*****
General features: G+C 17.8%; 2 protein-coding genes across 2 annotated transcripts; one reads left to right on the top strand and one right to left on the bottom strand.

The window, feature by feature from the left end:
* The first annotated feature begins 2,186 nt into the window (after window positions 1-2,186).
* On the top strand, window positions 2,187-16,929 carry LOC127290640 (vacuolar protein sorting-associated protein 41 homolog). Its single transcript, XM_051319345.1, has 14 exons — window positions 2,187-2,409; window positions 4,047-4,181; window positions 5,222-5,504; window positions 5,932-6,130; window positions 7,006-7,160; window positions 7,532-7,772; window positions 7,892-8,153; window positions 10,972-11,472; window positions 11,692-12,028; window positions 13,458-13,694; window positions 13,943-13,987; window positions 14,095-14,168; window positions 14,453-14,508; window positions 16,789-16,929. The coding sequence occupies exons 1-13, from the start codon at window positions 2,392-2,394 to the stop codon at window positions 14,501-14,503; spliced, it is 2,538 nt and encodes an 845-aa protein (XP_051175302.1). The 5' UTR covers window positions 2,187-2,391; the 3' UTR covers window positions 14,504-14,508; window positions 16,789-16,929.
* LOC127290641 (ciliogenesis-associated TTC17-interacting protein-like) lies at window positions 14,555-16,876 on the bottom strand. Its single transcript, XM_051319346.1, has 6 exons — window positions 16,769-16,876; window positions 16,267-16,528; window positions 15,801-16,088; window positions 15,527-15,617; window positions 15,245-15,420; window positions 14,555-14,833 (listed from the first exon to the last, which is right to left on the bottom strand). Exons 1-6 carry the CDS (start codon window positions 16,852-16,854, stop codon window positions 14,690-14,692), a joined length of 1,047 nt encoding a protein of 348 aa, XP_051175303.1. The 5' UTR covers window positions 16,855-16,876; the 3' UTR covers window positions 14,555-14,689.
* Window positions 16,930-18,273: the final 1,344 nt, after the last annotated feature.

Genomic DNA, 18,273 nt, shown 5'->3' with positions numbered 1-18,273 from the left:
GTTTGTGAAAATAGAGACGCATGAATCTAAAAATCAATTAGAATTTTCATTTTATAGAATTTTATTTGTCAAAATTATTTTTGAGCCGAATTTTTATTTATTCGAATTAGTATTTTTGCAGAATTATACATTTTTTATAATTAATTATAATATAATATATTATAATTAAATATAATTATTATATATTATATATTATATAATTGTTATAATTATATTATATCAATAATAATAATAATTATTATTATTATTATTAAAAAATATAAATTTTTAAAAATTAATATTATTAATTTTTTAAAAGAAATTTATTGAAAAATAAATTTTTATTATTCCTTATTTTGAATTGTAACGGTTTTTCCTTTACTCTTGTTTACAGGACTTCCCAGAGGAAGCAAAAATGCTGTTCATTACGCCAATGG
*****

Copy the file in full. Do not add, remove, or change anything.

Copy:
General features: G+C 17.8%; 2 protein-coding genes across 2 annotated transcripts; one reads left to right on the top strand and one right to left on the bottom strand.

The window, feature by feature from the left end:
* The first annotated feature begins 2,186 nt into the window (after window positions 1-2,186).
* On the top strand, window positions 2,187-16,929 carry LOC127290640 (vacuolar protein sorting-associated protein 41 homolog). Its single transcript, XM_051319345.1, has 14 exons — window positions 2,187-2,409; window positions 4,047-4,181; window positions 5,222-5,504; window positions 5,932-6,130; window positions 7,006-7,160; window positions 7,532-7,772; window positions 7,892-8,153; window positions 10,972-11,472; window positions 11,692-12,028; window positions 13,458-13,694; window positions 13,943-13,987; window positions 14,095-14,168; window positions 14,453-14,508; window positions 16,789-16,929. The coding sequence occupies exons 1-13, from the start codon at window positions 2,392-2,394 to the stop codon at window positions 14,501-14,503; spliced, it is 2,538 nt and encodes an 845-aa protein (XP_051175302.1). The 5' UTR covers window positions 2,187-2,391; the 3' UTR covers window positions 14,504-14,508; window positions 16,789-16,929.
* LOC127290641 (ciliogenesis-associated TTC17-interacting protein-like) lies at window positions 14,555-16,876 on the bottom strand. Its single transcript, XM_051319346.1, has 6 exons — window positions 16,769-16,876; window positions 16,267-16,528; window positions 15,801-16,088; window positions 15,527-15,617; window positions 15,245-15,420; window positions 14,555-14,833 (listed from the first exon to the last, which is right to left on the bottom strand). Exons 1-6 carry the CDS (start codon window positions 16,852-16,854, stop codon window positions 14,690-14,692), a joined length of 1,047 nt encoding a protein of 348 aa, XP_051175303.1. The 5' UTR covers window positions 16,855-16,876; the 3' UTR covers window positions 14,555-14,689.
* Window positions 16,930-18,273: the final 1,344 nt, after the last annotated feature.

Genomic DNA, 18,273 nt, shown 5'->3' with positions numbered 1-18,273 from the left:
GTTTGTGAAAATAGAGACGCATGAATCTAAAAATCAATTAGAATTTTCATTTTATAGAATTTTATTTGTCAAAATTATTTTTGAGCCGAATTTTTATTTATTCGAATTAGTATTTTTGCAGAATTATACATTTTTTATAATTAATTATAATATAATATATTATAATTAAATATAATTATTATATATTATATATTATATAATTGTTATAATTATATTATATCAATAATAATAATAATTATTATTATTATTATTAAAAAATATAAATTTTTAAAAATTAATATTATTAATTTTTTAAAAGAAATTTATTGAAAAATAAATTTTTATTATTCCTTATTTTGAATTGTAACGGTTTTTCCTTTACTCTTGTTTACAGGACTTCCCAGAGGAAGCAAAAATGCTGTTCATTACGCCAATGG